All of the posts written for Elephants and Tea are contributed by patients, survivors, caregivers and loved ones dealing with cancer.  If you have a story or experience you would like to share with the cancer community we would love to hear from you!  Please submit your idea at

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  • Samantha B says:

    Jennifer – your words and courage are truly inspiring. Thank you for sharing your innermost thoughts and feelings. For feeling brave enough to be vulnerable and authentic. Like can suck ass sometimes, that’s a given. And then life can be give us the most beautiful gifts in the world, remember that moment you told me your cheeks hurt from smiling so much? I remember the joy I heard in your voice when you told me that. I appreciate the vulnerability you share. It shows that you are stronger than you think.

  • Roshani says:

    Thank you, reading your article and similar ones are the only thing that’s been getting me thru this horrible week, haven’t gotten out of bed in 4 days.
    None of my friends understand what I have been thru and the after math of cancer effects. One even friend even cracked a joke about cancer –
    She asked me what did the blind and deaf boy get from Christmas. The answer is cancer.
    I don’t know what funny about that.
    It’s only my mom who understands and I hate to keep burdening her.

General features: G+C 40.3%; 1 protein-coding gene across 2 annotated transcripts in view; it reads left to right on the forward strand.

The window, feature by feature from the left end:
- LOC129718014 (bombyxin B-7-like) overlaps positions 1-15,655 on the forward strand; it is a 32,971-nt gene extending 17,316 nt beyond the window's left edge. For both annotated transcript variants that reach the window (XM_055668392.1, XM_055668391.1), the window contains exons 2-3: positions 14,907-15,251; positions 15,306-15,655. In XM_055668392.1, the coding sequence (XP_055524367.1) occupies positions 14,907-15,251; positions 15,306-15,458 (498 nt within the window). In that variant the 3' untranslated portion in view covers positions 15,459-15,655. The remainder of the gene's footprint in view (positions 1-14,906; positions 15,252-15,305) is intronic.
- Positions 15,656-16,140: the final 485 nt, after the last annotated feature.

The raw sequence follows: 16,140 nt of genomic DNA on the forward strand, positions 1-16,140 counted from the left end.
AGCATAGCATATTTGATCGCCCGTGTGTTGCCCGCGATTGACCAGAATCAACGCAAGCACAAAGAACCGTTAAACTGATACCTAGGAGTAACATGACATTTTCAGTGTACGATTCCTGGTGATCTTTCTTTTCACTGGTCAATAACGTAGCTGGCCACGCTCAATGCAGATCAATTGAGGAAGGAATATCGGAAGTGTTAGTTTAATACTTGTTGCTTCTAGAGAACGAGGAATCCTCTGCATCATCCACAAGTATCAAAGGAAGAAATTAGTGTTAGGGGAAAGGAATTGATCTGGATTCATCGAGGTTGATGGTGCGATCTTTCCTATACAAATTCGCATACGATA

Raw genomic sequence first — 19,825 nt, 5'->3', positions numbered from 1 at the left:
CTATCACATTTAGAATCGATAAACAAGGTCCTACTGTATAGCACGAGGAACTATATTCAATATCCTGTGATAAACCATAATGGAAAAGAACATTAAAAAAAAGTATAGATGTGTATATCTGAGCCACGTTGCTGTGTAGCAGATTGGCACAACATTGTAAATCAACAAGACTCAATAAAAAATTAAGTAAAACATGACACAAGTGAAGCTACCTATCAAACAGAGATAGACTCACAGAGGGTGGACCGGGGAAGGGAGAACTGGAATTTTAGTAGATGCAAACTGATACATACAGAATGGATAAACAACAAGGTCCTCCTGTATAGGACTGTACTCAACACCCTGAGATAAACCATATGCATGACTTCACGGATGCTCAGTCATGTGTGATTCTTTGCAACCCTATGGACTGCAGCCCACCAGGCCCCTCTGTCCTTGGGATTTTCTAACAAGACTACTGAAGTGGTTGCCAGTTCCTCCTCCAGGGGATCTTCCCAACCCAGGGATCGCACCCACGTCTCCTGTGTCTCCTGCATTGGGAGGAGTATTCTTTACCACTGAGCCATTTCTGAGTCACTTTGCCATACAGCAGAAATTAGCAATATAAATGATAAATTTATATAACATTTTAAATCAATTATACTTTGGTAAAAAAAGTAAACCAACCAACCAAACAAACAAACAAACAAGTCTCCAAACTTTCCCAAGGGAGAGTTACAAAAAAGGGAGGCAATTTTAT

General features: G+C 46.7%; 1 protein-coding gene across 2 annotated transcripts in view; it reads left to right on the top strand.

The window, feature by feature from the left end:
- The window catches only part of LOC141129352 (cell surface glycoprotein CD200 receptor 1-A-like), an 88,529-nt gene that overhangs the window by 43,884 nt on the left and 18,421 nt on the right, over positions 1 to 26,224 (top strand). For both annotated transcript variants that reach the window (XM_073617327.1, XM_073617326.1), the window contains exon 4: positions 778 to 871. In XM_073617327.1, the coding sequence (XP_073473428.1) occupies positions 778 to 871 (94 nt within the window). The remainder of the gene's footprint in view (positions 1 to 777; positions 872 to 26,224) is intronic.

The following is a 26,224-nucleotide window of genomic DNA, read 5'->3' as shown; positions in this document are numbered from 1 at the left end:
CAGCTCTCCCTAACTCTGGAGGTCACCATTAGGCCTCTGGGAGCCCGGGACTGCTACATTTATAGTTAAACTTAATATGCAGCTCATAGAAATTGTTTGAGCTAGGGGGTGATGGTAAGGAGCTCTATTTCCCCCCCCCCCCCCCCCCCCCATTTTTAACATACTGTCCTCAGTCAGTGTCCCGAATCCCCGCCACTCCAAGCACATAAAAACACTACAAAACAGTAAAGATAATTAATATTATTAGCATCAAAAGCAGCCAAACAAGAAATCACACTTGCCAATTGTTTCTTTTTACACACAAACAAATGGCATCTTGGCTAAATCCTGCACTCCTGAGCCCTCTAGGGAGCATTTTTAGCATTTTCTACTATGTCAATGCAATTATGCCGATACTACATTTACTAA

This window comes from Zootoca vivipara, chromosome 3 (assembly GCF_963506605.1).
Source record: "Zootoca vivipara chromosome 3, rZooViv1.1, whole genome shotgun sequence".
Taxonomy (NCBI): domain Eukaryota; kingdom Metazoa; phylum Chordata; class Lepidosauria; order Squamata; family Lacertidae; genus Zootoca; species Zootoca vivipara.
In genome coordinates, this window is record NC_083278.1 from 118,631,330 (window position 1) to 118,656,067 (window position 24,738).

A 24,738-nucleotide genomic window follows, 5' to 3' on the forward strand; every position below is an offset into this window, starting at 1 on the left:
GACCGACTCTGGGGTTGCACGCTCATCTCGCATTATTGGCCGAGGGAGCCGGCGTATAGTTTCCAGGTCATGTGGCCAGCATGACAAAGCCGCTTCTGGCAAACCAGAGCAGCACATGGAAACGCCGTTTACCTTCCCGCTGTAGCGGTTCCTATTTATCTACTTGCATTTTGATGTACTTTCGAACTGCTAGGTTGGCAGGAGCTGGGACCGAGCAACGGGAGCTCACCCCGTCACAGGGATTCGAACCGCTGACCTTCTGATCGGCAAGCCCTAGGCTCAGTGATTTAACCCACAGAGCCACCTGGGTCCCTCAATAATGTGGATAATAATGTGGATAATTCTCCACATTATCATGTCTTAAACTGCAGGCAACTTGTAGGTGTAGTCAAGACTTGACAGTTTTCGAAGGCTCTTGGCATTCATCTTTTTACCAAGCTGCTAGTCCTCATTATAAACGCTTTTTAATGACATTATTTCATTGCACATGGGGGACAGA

• Ruth Arnold says:

    I am in a similar place with work, feelings, etc. It’s all so overwhelming and sometimes the tug of cancer also makes everything else seem so trivial. But as you pointed out, we don’t readily talk about on an as-needed basis. So, we internally stress and feel our fears about our cancers and our cancers taking us away from the concerns others seem so engaged in and as we once were. It is indeed that elephant in the room but often only seen by our eyes.

    Cancer has also besides trying to kill me, made me feel like a big weirdo. I am slightly distanced in the life I was once so fully in. I can see it from afar at times and can’t always enter fully.

    I get the food thing. It’s perhaps the one element that remains as it was. My taste buds still like what they used to. Food can even take me to pre-cancer days and I can feel like I’m not sick. Food can put me in the moment and take my thoughts to the now. If somehow it wasn’t also the source of other health issues, it would be a great tool for therapy as something to turn to when feeling that cancer you that isn’t fully you.

    Your friends don’t understand. And they won’t. Some will want to. Some will for bits and drabs here and there. Others will see how you look and assume that it’s being taken care of. You’re lucky and fine. Work is such a minefield. Tell? Yes. But they forget. And like a flu, they somehow seem to believe that the cancer is no longer an issue or even present. They don’t get it. They won’t. And that’s not on you.

    I can tell you these things with compassion and clarity but implementing these truths in my own life is another matter. We all struggle. I also think many of us for the most part, struggle alone. Even with loved ones involved, even with therapists, etc. it is ours. It is at our core. It defies words and changes. It is literally a part of us.

    You are brave. Confessing regarded weaknesses is perhaps one of the bravest things one can do.

    I hope you know that you are brave. I hope you know that you inspired me and likely others with your candor. Being raw and real is oh so brave and so very rare.

    I hope you can find a peace in all of this. That’s a great wish. I have that wish for you.

    Thank you for this. I don’t know you but your words gave me a glimpse and allowed me to touch you.